An embattled state representative closely tied with House Speaker Joe Straus has accused Gov. Greg Abbott of trading high-profile appointments to the University of Texas Board of Regents in exchange for large campaign contributions.
When asked about the failure of the House to pass the ethics reform package championed by Gov. Greg Abbott and unanimously adopted by the Senate, State Rep. Wayne Faircloth (R-Dickinson) digressed into attacks on the governor and Senate.
His comments were made at a Chambers County Republican meeting earlier this month.
“They said you want to be on the Board of Regents of the University of Texas, you need to make a donation,” Faircloth can be heard telling the audience in a video provided to Texas Scorecard. Only the governor can make appointments to the board of regents, which are then confirmed by the Senate.
Faircloth claimed he has been told that Abbott and others “use [campaign donations] to make appointments to agencies, committees, bureaus.”
Ironically, Abbott has been a strong advocate of shining a brighter light on the actions of elected officials. He’s been especially keen to expose the revolving door between the legislature and the tax-funded lobby. Lawmakers often monetize their “public service” after fully vesting in the state’s unethical legislative pension plan by leaving the legislature to take jobs lobbying their colleagues in Austin.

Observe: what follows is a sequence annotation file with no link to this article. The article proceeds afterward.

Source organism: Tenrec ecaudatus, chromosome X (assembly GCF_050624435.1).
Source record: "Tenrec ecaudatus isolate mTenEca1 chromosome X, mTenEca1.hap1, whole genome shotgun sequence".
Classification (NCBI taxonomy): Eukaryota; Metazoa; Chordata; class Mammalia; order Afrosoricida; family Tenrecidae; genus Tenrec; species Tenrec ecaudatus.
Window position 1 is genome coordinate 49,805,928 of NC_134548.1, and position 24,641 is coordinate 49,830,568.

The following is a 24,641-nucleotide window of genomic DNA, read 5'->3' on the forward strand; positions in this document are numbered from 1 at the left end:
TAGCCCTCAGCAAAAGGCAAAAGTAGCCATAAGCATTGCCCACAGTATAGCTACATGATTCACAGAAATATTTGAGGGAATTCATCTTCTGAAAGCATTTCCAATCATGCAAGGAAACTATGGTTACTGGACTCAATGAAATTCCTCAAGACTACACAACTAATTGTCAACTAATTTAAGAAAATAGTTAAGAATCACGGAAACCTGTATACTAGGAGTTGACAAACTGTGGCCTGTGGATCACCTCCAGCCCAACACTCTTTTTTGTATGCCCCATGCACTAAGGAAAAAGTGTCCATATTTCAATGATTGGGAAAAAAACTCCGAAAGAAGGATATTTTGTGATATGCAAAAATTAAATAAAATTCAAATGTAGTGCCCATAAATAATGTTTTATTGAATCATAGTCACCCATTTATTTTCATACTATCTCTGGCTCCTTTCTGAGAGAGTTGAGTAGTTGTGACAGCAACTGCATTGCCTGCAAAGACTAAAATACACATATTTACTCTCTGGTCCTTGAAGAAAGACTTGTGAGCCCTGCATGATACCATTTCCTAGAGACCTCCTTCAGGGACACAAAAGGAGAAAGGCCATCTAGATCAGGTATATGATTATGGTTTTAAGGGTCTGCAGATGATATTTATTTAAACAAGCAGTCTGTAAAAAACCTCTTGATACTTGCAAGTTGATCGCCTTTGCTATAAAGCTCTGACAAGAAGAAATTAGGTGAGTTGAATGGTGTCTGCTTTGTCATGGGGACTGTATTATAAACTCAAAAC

In a re-writing of legislative history, Faircloth can be heard on video telling his constituents that ethics reform legislation “died in the Senate.”
For two consecutive legislative sessions, as well as the recently concluded special session, the Texas Senate has passed ethics reforms aimed at exposing legislators’ conflicts of interest while the House leadership has blocked those efforts.
Faircloth has already been under fire for using the landfall of Hurricane Harvey in his campaign fundraising. He had Straus headline a campaign fundraiser in Austin, claiming that he needed Austin lobbyists to come to his rescue because Harvey had ruined his ability to raise funds at home.
Since entering the legislature, Faircloth has developed a reputation as a hack for out-of-state business interests and counts moderate-establishment PACs, like Texans for Lawsuit Reform and Associated Republicans of Texas, among his biggest donors.
Faircloth is being challenged in the March 2018 Republican primary by businessman Mayes Middleton.